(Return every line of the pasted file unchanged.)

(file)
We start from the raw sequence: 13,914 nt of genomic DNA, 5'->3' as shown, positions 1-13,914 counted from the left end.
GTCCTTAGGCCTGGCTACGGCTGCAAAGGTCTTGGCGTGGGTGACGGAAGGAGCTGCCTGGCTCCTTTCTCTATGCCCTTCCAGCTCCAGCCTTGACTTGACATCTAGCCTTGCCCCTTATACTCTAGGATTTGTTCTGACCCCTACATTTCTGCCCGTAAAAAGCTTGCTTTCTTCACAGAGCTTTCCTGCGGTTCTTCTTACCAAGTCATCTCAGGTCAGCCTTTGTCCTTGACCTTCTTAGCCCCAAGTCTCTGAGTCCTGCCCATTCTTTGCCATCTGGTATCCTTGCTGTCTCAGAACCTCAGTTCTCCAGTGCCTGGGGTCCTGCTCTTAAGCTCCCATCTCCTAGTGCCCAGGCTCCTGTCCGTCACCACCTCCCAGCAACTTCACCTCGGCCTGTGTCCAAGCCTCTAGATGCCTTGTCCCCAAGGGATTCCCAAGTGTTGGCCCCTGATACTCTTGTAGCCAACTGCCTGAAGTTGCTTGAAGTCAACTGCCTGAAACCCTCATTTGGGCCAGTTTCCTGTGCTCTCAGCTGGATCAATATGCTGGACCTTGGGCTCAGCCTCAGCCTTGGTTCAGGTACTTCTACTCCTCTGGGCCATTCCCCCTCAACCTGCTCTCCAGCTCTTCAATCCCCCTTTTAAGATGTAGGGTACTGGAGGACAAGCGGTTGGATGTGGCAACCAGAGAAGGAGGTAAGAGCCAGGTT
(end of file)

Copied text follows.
We start from the raw sequence: 13,914 nt of genomic DNA, 5'->3' as shown, positions 1-13,914 counted from the left end.
GTCCTTAGGCCTGGCTACGGCTGCAAAGGTCTTGGCGTGGGTGACGGAAGGAGCTGCCTGGCTCCTTTCTCTATGCCCTTCCAGCTCCAGCCTTGACTTGACATCTAGCCTTGCCCCTTATACTCTAGGATTTGTTCTGACCCCTACATTTCTGCCCGTAAAAAGCTTGCTTTCTTCACAGAGCTTTCCTGCGGTTCTTCTTACCAAGTCATCTCAGGTCAGCCTTTGTCCTTGACCTTCTTAGCCCCAAGTCTCTGAGTCCTGCCCATTCTTTGCCATCTGGTATCCTTGCTGTCTCAGAACCTCAGTTCTCCAGTGCCTGGGGTCCTGCTCTTAAGCTCCCATCTCCTAGTGCCCAGGCTCCTGTCCGTCACCACCTCCCAGCAACTTCACCTCGGCCTGTGTCCAAGCCTCTAGATGCCTTGTCCCCAAGGGATTCCCAAGTGTTGGCCCCTGATACTCTTGTAGCCAACTGCCTGAAGTTGCTTGAAGTCAACTGCCTGAAACCCTCATTTGGGCCAGTTTCCTGTGCTCTCAGCTGGATCAATATGCTGGACCTTGGGCTCAGCCTCAGCCTTGGTTCAGGTACTTCTACTCCTCTGGGCCATTCCCCCTCAACCTGCTCTCCAGCTCTTCAATCCCCCTTTTAAGATGTAGGGTACTGGAGGACAAGCGGTTGGATGTGGCAACCAGAGAAGGAGGTAAGAGCCAGGTT